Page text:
Hurricanes Are Lingering Longer. That Makes Them More Dangerous

Hurricanes Are Lingering Longer. That Makes Them More Dangerous

Slowdowns over land were higher in some regions (a 20 percent slowdown over land for Atlantic storms, a 30 percent slowdown over land for western North Pacific storms and a 19 percent slowdown over land for storms affecting the Australian region).

Several major natural climate variations occur over long periods, such as the Pacific Decadal Oscillation, which is similar to the El Niño/La Niña oscillation that can significantly alter global weather but operates on much longer time scales (hence "decadal", whereas El Niño/La Niña alternate from year to year).

If Harvey is any indication of what hurricanes will look like in the future, this will create a considerable strain on countries' ability to respond financially to storms. But he says there's good evidence that the warming planet could weaken the global winds that push storms around.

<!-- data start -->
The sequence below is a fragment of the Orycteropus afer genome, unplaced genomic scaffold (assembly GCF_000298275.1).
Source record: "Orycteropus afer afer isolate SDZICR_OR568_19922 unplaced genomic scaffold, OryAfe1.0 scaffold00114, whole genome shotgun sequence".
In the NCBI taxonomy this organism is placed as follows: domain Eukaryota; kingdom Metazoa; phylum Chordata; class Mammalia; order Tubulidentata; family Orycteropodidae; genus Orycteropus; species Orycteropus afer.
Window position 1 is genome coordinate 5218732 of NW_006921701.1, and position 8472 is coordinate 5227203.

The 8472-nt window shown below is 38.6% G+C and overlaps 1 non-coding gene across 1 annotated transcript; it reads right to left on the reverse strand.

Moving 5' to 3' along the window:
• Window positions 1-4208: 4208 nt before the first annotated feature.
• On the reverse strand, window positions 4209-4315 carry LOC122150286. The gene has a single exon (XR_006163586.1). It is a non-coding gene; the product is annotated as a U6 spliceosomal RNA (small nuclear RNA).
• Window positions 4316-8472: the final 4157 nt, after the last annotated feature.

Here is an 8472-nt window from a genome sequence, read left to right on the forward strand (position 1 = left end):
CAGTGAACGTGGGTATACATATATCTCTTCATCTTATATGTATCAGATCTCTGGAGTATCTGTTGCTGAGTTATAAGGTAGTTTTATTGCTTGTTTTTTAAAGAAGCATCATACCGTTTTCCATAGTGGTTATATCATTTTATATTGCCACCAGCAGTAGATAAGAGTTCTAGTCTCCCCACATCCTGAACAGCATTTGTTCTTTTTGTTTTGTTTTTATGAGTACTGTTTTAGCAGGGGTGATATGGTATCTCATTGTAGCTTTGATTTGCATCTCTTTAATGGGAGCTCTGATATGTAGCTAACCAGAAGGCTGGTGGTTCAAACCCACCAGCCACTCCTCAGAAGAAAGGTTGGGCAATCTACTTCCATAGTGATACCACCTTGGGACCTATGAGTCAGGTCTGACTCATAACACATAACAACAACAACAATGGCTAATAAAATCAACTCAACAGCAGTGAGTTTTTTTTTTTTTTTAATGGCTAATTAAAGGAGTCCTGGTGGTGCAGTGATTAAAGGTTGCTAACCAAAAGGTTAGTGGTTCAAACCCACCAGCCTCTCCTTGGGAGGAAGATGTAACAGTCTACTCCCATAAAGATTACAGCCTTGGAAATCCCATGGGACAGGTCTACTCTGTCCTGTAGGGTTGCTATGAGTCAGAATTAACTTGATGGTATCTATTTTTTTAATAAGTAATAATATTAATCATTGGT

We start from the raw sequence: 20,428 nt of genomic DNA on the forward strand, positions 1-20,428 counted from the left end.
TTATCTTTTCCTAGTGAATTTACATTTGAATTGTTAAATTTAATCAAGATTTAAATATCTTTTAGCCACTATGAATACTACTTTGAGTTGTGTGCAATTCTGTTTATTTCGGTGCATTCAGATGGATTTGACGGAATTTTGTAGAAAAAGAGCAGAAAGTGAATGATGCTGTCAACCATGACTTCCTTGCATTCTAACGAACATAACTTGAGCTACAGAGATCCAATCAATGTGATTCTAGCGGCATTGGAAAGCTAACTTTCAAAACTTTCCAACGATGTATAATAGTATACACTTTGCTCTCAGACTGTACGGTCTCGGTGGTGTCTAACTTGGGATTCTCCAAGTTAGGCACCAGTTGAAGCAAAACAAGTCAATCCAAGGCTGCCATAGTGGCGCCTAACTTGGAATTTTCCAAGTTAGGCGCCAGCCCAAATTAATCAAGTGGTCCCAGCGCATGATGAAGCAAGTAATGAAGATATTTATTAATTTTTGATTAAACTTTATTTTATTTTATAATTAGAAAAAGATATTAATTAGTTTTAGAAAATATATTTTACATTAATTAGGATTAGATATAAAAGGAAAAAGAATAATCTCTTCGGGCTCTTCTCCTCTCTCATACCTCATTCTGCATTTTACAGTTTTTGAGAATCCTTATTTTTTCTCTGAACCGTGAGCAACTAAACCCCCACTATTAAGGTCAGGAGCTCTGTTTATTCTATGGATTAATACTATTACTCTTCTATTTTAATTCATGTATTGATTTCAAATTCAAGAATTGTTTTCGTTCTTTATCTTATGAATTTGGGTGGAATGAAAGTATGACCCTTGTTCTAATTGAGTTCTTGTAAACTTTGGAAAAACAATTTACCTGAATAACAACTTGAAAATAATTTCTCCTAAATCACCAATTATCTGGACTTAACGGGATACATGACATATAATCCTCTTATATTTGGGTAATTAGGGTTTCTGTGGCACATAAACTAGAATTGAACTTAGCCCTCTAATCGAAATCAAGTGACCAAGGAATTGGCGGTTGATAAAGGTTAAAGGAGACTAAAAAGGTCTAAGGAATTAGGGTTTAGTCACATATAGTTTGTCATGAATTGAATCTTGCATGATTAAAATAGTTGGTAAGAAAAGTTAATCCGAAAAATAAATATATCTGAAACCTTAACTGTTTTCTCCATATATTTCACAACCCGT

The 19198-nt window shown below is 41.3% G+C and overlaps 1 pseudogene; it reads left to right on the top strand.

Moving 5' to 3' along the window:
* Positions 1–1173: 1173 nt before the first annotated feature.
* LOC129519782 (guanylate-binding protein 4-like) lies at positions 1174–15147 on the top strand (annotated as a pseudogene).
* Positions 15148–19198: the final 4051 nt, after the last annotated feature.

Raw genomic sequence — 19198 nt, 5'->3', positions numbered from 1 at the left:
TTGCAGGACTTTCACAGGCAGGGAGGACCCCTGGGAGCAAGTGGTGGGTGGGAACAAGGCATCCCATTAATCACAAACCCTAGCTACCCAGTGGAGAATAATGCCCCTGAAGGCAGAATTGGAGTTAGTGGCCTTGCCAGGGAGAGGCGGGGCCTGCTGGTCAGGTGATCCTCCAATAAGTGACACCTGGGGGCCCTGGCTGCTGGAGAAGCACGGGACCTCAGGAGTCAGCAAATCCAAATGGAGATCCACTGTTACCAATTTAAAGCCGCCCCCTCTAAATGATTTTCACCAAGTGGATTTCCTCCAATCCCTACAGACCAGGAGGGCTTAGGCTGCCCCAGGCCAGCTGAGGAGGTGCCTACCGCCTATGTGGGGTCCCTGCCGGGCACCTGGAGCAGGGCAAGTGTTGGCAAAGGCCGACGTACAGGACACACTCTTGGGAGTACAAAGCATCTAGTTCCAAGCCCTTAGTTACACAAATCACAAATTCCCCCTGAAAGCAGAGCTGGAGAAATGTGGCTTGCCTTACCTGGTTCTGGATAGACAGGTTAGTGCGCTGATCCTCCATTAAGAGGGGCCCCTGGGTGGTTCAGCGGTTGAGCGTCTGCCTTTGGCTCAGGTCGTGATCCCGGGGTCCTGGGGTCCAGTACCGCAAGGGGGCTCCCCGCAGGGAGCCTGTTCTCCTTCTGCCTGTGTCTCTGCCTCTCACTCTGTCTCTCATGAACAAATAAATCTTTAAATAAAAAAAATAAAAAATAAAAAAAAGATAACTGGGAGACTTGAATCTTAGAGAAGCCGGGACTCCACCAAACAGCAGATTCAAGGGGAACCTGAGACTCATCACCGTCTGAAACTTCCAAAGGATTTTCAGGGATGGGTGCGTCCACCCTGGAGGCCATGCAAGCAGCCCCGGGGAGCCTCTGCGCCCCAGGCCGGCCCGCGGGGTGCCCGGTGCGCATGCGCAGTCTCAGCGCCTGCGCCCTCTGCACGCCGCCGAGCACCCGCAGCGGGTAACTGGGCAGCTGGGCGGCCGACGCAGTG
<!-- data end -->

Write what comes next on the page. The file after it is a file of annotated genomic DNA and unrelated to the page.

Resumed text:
"If the atmosphere can hold more water vapor, then things are going to tend to rain more", Kossin said. Still, the shift is precisely what he and other cyclone experts said would be expected from climate change. "The storms will stay in your neighborhoods longer".

Kossin acknowledged problems with pre-1970s data but said that most of it deals with how strong storms are. "But I was surprised by the magnitude of the slowdown".


Kossin would actually agree on that point.

The center said the storm was likely to strengthen some more as it moved farther out into the Pacific, but predicted Aletta would begin weakening Saturday. That may mean bad news for people residing in their path.

The study was published Wednesday in the peer-reviewed British journal Nature. Rainfall, on average, increased 24 percent. "That has serious implications for inland flooding and urban infrastructure". And there are limits to each approach.

Severe storms will develop across the Plains into the Midwest today.

But both scientists say the importance is in the bigger picture. "And, unfortunately, this signal would point to more freshwater flooding".

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